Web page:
Full article from edition 2.


David Bowerman is one of our better-known Purbeck craftsmen, notably for his fabulous, gravity-driven wooden clock. If you’ve not come across it yet, do visit his website – absolutely fascinating, as is the object of our study here: his latest work, The Mermaid.

The Mermaid is an automaton. Automatism is the term Descartes gave to the theory that humans behave and act involuntarily, thus we are mere automata. The theory’s poppycock, but I feel I just had to write that! These days it more generally refers to machines that resemble humans or other animals, capable of independent movement. These seemingly animated objects can reach astonishing levels of complexity; a certain J N Maskelyne constructed an automaton between 1875-77 which “played cards, chess and draughts, worked arithmetical problems and drew portraits.” Even earlier, in 1738, a mechanical duck, flautist and tambourine-player were exhibited in Paris by Jacques de Vaucanson. The mechanical monkeys we sometimes see on top of organ grinders’ boxes are contemporary examples of automata.

This automaton doesn’t aspire to the giddy heights of card-playing but is significantly more refined than an organ grinder’s chimp. The piece comprises the eponymous boat with its distinctive figurehead floating upon choppy seas, together with the mustachioed and put-upon rower, a sartorially-appropriate thief perched upon a case of stolen jewels and a drunken harridan in apricot evening dress, wearing a crown and clutching a bottle of rum. Oh yes… and a dog, attired and coiffured as Elvis Presley, microphone in its paws.

The story tells itself… doesn’t it?

The scene is captivating in stasis – but then, magic happens. David turns a handle and suddenly we are all at sea. The waters move in a random, arrhythmic swirl; the boat rises and falls, tipping and rolling with the waves; arms and oars row as the robber’s head nods to and from the ample and be-pearled bosom of his passenger, whose mouth opens and shuts in both admonishment and revelry. And the hound dog? His jaw gets to work too, singing into the mike like a Las Vegas trooper.

It’s utterly ridiculous and completely delightful; a folly or, as its maker and owner prefer, a whimsy. How on earth did David come to make it and who came up with that outrageous design? Within the answer lies a poignant tale…

David befriended an ebullient couple he’d met while on a car rally, playing at navigator; the fellow, in particular, was a larger- than-life character and a very successful inventor. For his 70th birthday, his good lady commissioned David to construct something entirely impracticable – a whimsy. Planning began at once, with her mechanically-minded husband integrally involved. They had specifications: the waves must rise and fall randomly, the dog must resemble Elvis and have a microphone – in fact every detail was meticulously planned.

Sadly, though the engineer had been diagnosed with something abominable beforehand, he passed away much sooner than had been expected, while the gift was still incomplete. Being such a deeply personal project, David simply could not have finished or sold it to anyone else. Some days after the funeral, a phone call from the inventor’s widow shone a new light on the subject: the whimsy should be completed to become an object, a symbol, that celebrated the inventor’s life; something to remind those who knew him (and give a sense to those who didn’t) of his joyous nature, his wonderful humour and irrepressible love of adventure. Work instantly resumed.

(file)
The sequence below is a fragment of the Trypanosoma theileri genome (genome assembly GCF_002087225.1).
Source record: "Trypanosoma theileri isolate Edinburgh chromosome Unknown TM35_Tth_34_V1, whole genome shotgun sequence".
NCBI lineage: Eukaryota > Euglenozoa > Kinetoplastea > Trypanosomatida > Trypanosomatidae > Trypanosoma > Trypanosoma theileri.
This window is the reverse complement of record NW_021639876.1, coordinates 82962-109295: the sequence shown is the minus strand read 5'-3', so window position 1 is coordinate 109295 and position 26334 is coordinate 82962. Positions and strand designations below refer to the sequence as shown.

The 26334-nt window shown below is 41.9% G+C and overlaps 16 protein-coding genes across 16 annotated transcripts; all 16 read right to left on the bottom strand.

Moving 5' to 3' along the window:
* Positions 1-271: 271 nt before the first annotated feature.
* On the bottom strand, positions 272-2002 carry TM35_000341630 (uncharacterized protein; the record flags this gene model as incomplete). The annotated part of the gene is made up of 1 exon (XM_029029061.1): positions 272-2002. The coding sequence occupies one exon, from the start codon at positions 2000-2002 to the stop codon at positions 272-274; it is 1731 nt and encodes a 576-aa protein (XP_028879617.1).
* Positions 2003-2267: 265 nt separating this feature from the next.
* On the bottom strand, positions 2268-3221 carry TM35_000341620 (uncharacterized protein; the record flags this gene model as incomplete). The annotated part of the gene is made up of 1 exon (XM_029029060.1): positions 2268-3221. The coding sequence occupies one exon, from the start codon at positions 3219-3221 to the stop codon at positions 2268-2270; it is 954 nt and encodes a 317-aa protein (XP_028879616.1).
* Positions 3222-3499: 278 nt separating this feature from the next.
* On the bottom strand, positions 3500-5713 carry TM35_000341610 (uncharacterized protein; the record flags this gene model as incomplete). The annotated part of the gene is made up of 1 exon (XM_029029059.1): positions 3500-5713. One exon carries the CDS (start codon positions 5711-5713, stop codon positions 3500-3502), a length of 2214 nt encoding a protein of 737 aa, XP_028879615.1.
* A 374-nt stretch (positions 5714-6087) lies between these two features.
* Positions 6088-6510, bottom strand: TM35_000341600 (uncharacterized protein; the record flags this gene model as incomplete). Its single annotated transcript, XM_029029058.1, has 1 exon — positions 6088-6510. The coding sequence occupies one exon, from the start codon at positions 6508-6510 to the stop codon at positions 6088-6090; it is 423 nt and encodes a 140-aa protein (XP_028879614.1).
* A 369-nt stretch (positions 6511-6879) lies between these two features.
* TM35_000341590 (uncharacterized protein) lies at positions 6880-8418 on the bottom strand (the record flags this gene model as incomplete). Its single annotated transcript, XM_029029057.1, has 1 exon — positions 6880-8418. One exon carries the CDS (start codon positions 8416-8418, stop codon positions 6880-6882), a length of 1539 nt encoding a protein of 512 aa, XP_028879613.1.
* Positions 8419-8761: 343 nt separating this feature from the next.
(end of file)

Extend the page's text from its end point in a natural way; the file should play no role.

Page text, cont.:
Full wave and pair of half waves showing slot to accommodate an eccentric cam, allowing for movement.

Now to the gubbins: the entire apparatus is 18 1/4” long, 10 ¼” wide and 20” high (or 460 x 260 x 508mm). The mechanism sits upon a plinth to accommodate turning the handle, and even this banal detail has its story: the box is of the cosseted English Yew and the trimming is of ebony that was purchased on a beach on the far shores of Mombassa. The handle drives beveled gears via a one-way clutch and another slip clutch to protect the mechanism. Why one-way? “Because people don’t row backwards.” I argued with David that that is precisely what they do, but this was beside the point.

 

 

 

‘Eccentric’, or mismatched cams.

This action rotates a series of eccentric cams which are responsible for the random movement of the waves. Each cam is of a slightly different diameter, producing countless permutations of interaction between the nine moving and two static outer waves which form the case. The Mermaid sits between three sets of half waves which also move independently of their opposites. Its “Countless permutations” because David hasn’t done the maths… but patterns do repeat at some point.

 

Part dissembled, the boat is located on a central spring loaded spindle – note the wire egg-cup. The rower is driven by an ‘O’ ring tensioned by a jockey wheel.
The thin white tube is the cable that operates his jaw – note the jockey wheel (out of position).

Like a conjurer revealing (or not) the tricks of his trade, David manages to keep much concealed. Quite how the rower functions remains hidden: it would have involved splitting the poor fellow and his vocal company. But we do get a good view of the entrails via his ‘thinking parts’, as David puts it (see photo), and the workings of the rower are every bit as complicated as the movement of the boat: a spindle-driven belt drives the arms in a circular motion as a cam rocks the figure to and fro while, by specific request, his neck tracks in and out on a curved spine – so that his head bobs and nods in rhythmic counterpoint to his torso as it rocks. It’s with this kind of touch that, when David says the late inventor and designer of The Mermaid is responsible for many life-saving machines in our hospitals today, you can believe him.

To see a video of the Mermaid in action, visit www.davidbowerman.co.uk